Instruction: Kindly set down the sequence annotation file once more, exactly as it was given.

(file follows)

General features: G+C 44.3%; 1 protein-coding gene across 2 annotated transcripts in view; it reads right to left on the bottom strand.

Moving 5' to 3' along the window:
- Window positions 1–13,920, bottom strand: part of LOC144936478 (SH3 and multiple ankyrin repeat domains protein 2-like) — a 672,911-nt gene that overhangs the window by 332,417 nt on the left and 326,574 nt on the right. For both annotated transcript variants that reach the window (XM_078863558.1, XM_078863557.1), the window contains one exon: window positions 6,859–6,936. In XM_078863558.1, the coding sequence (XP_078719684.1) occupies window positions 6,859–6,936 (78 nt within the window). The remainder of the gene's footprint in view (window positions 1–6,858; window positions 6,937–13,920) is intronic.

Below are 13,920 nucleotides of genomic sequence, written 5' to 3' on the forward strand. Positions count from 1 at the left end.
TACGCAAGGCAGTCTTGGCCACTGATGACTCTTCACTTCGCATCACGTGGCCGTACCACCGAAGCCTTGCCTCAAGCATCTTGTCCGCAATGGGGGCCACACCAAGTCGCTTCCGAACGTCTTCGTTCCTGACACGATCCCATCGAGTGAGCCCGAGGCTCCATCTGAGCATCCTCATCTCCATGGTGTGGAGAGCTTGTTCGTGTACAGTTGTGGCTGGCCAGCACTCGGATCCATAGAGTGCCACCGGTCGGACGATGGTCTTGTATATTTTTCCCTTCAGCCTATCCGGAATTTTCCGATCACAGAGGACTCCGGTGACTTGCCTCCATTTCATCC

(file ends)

General features: G+C 44.3%; 1 protein-coding gene across 2 annotated transcripts in view; it reads right to left on the bottom strand.

Moving 5' to 3' along the window:
- Window positions 1–13,920, bottom strand: part of LOC144936478 (SH3 and multiple ankyrin repeat domains protein 2-like) — a 672,911-nt gene that overhangs the window by 332,417 nt on the left and 326,574 nt on the right. For both annotated transcript variants that reach the window (XM_078863558.1, XM_078863557.1), the window contains one exon: window positions 6,859–6,936. In XM_078863558.1, the coding sequence (XP_078719684.1) occupies window positions 6,859–6,936 (78 nt within the window). The remainder of the gene's footprint in view (window positions 1–6,858; window positions 6,937–13,920) is intronic.

Below are 13,920 nucleotides of genomic sequence, written 5' to 3' on the forward strand. Positions count from 1 at the left end.
TACGCAAGGCAGTCTTGGCCACTGATGACTCTTCACTTCGCATCACGTGGCCGTACCACCGAAGCCTTGCCTCAAGCATCTTGTCCGCAATGGGGGCCACACCAAGTCGCTTCCGAACGTCTTCGTTCCTGACACGATCCCATCGAGTGAGCCCGAGGCTCCATCTGAGCATCCTCATCTCCATGGTGTGGAGAGCTTGTTCGTGTACAGTTGTGGCTGGCCAGCACTCGGATCCATAGAGTGCCACCGGTCGGACGATGGTCTTGTATATTTTTCCCTTCAGCCTATCCGGAATTTTCCGATCACAGAGGACTCCGGTGACTTGCCTCCATTTCATCC